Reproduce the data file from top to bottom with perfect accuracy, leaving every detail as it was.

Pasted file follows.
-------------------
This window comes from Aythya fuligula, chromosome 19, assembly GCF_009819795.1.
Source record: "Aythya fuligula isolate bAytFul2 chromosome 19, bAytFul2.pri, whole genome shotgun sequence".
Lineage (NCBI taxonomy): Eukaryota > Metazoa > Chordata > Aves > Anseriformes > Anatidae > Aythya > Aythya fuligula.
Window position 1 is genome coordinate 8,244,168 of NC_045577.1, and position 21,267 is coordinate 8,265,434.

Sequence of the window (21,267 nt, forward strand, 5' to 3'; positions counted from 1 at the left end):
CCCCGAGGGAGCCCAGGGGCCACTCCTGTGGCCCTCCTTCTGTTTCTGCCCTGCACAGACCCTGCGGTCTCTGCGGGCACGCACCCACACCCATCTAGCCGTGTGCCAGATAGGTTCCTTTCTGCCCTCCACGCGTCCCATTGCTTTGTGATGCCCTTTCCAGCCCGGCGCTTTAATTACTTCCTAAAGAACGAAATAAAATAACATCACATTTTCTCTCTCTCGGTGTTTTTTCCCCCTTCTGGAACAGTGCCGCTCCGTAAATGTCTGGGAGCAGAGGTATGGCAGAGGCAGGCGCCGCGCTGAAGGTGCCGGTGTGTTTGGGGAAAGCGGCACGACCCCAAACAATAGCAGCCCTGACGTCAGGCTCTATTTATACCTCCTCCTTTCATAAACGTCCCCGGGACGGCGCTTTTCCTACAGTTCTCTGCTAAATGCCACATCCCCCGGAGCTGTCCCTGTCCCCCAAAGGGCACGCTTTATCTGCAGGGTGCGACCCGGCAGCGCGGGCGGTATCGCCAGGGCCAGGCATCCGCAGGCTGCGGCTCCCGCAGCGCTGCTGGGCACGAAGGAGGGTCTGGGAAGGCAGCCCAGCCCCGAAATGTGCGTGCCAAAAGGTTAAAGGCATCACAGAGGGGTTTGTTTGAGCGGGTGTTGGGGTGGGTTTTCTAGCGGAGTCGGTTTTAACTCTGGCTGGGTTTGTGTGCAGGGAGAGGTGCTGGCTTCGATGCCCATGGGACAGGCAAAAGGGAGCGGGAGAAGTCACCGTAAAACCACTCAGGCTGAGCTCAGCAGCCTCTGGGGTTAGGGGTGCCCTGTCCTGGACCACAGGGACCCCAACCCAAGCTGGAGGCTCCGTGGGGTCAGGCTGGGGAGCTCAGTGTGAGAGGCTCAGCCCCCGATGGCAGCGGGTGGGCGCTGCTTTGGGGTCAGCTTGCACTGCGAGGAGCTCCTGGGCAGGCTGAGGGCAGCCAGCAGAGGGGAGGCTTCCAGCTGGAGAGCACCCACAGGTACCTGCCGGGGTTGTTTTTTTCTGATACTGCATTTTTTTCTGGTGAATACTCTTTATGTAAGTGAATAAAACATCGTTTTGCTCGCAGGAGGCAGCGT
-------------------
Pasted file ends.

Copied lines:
This window comes from Aythya fuligula, chromosome 19, assembly GCF_009819795.1.
Source record: "Aythya fuligula isolate bAytFul2 chromosome 19, bAytFul2.pri, whole genome shotgun sequence".
Lineage (NCBI taxonomy): Eukaryota > Metazoa > Chordata > Aves > Anseriformes > Anatidae > Aythya > Aythya fuligula.
Window position 1 is genome coordinate 8,244,168 of NC_045577.1, and position 21,267 is coordinate 8,265,434.

Sequence of the window (21,267 nt, forward strand, 5' to 3'; positions counted from 1 at the left end):
CCCCGAGGGAGCCCAGGGGCCACTCCTGTGGCCCTCCTTCTGTTTCTGCCCTGCACAGACCCTGCGGTCTCTGCGGGCACGCACCCACACCCATCTAGCCGTGTGCCAGATAGGTTCCTTTCTGCCCTCCACGCGTCCCATTGCTTTGTGATGCCCTTTCCAGCCCGGCGCTTTAATTACTTCCTAAAGAACGAAATAAAATAACATCACATTTTCTCTCTCTCGGTGTTTTTTCCCCCTTCTGGAACAGTGCCGCTCCGTAAATGTCTGGGAGCAGAGGTATGGCAGAGGCAGGCGCCGCGCTGAAGGTGCCGGTGTGTTTGGGGAAAGCGGCACGACCCCAAACAATAGCAGCCCTGACGTCAGGCTCTATTTATACCTCCTCCTTTCATAAACGTCCCCGGGACGGCGCTTTTCCTACAGTTCTCTGCTAAATGCCACATCCCCCGGAGCTGTCCCTGTCCCCCAAAGGGCACGCTTTATCTGCAGGGTGCGACCCGGCAGCGCGGGCGGTATCGCCAGGGCCAGGCATCCGCAGGCTGCGGCTCCCGCAGCGCTGCTGGGCACGAAGGAGGGTCTGGGAAGGCAGCCCAGCCCCGAAATGTGCGTGCCAAAAGGTTAAAGGCATCACAGAGGGGTTTGTTTGAGCGGGTGTTGGGGTGGGTTTTCTAGCGGAGTCGGTTTTAACTCTGGCTGGGTTTGTGTGCAGGGAGAGGTGCTGGCTTCGATGCCCATGGGACAGGCAAAAGGGAGCGGGAGAAGTCACCGTAAAACCACTCAGGCTGAGCTCAGCAGCCTCTGGGGTTAGGGGTGCCCTGTCCTGGACCACAGGGACCCCAACCCAAGCTGGAGGCTCCGTGGGGTCAGGCTGGGGAGCTCAGTGTGAGAGGCTCAGCCCCCGATGGCAGCGGGTGGGCGCTGCTTTGGGGTCAGCTTGCACTGCGAGGAGCTCCTGGGCAGGCTGAGGGCAGCCAGCAGAGGGGAGGCTTCCAGCTGGAGAGCACCCACAGGTACCTGCCGGGGTTGTTTTTTTCTGATACTGCATTTTTTTCTGGTGAATACTCTTTATGTAAGTGAATAAAACATCGTTTTGCTCGCAGGAGGCAGCGT